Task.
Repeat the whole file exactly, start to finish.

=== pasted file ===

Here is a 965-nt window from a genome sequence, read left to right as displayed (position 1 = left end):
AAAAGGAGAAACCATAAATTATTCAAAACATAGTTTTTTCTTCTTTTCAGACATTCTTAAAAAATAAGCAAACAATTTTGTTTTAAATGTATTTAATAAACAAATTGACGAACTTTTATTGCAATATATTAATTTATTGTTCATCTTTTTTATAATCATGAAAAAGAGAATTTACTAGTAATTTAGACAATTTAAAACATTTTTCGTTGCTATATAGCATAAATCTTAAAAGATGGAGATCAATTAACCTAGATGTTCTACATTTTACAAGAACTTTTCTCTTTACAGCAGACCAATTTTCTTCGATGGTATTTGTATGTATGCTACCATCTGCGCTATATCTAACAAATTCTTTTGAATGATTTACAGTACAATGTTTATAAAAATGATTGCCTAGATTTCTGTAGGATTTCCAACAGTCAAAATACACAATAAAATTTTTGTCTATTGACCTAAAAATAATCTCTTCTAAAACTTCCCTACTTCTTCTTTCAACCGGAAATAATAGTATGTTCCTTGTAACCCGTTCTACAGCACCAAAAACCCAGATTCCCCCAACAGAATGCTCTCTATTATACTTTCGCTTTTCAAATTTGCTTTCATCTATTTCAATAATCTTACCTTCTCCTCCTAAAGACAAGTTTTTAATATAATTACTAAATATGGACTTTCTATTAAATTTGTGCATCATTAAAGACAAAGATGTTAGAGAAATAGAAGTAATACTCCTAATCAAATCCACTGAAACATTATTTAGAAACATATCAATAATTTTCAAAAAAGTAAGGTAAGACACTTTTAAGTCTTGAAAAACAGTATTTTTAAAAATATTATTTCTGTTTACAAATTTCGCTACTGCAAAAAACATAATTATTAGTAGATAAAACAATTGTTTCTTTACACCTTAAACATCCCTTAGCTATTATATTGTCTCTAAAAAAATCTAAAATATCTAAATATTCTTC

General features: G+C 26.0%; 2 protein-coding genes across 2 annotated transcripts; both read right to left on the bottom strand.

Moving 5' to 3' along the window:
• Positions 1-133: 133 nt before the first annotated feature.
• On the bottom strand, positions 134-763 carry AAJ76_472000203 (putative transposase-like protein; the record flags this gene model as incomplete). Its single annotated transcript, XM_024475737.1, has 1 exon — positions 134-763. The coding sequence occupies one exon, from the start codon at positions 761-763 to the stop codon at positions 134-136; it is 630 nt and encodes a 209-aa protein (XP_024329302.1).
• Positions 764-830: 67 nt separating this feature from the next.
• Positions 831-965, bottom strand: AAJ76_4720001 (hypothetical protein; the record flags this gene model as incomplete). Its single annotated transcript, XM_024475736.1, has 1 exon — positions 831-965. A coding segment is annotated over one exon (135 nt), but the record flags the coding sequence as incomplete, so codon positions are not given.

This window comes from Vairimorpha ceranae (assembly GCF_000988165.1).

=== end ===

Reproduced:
Here is a 965-nt window from a genome sequence, read left to right as displayed (position 1 = left end):
AAAAGGAGAAACCATAAATTATTCAAAACATAGTTTTTTCTTCTTTTCAGACATTCTTAAAAAATAAGCAAACAATTTTGTTTTAAATGTATTTAATAAACAAATTGACGAACTTTTATTGCAATATATTAATTTATTGTTCATCTTTTTTATAATCATGAAAAAGAGAATTTACTAGTAATTTAGACAATTTAAAACATTTTTCGTTGCTATATAGCATAAATCTTAAAAGATGGAGATCAATTAACCTAGATGTTCTACATTTTACAAGAACTTTTCTCTTTACAGCAGACCAATTTTCTTCGATGGTATTTGTATGTATGCTACCATCTGCGCTATATCTAACAAATTCTTTTGAATGATTTACAGTACAATGTTTATAAAAATGATTGCCTAGATTTCTGTAGGATTTCCAACAGTCAAAATACACAATAAAATTTTTGTCTATTGACCTAAAAATAATCTCTTCTAAAACTTCCCTACTTCTTCTTTCAACCGGAAATAATAGTATGTTCCTTGTAACCCGTTCTACAGCACCAAAAACCCAGATTCCCCCAACAGAATGCTCTCTATTATACTTTCGCTTTTCAAATTTGCTTTCATCTATTTCAATAATCTTACCTTCTCCTCCTAAAGACAAGTTTTTAATATAATTACTAAATATGGACTTTCTATTAAATTTGTGCATCATTAAAGACAAAGATGTTAGAGAAATAGAAGTAATACTCCTAATCAAATCCACTGAAACATTATTTAGAAACATATCAATAATTTTCAAAAAAGTAAGGTAAGACACTTTTAAGTCTTGAAAAACAGTATTTTTAAAAATATTATTTCTGTTTACAAATTTCGCTACTGCAAAAAACATAATTATTAGTAGATAAAACAATTGTTTCTTTACACCTTAAACATCCCTTAGCTATTATATTGTCTCTAAAAAAATCTAAAATATCTAAATATTCTTC

General features: G+C 26.0%; 2 protein-coding genes across 2 annotated transcripts; both read right to left on the bottom strand.

Moving 5' to 3' along the window:
• Positions 1-133: 133 nt before the first annotated feature.
• On the bottom strand, positions 134-763 carry AAJ76_472000203 (putative transposase-like protein; the record flags this gene model as incomplete). Its single annotated transcript, XM_024475737.1, has 1 exon — positions 134-763. The coding sequence occupies one exon, from the start codon at positions 761-763 to the stop codon at positions 134-136; it is 630 nt and encodes a 209-aa protein (XP_024329302.1).
• Positions 764-830: 67 nt separating this feature from the next.
• Positions 831-965, bottom strand: AAJ76_4720001 (hypothetical protein; the record flags this gene model as incomplete). Its single annotated transcript, XM_024475736.1, has 1 exon — positions 831-965. A coding segment is annotated over one exon (135 nt), but the record flags the coding sequence as incomplete, so codon positions are not given.

This window comes from Vairimorpha ceranae (assembly GCF_000988165.1).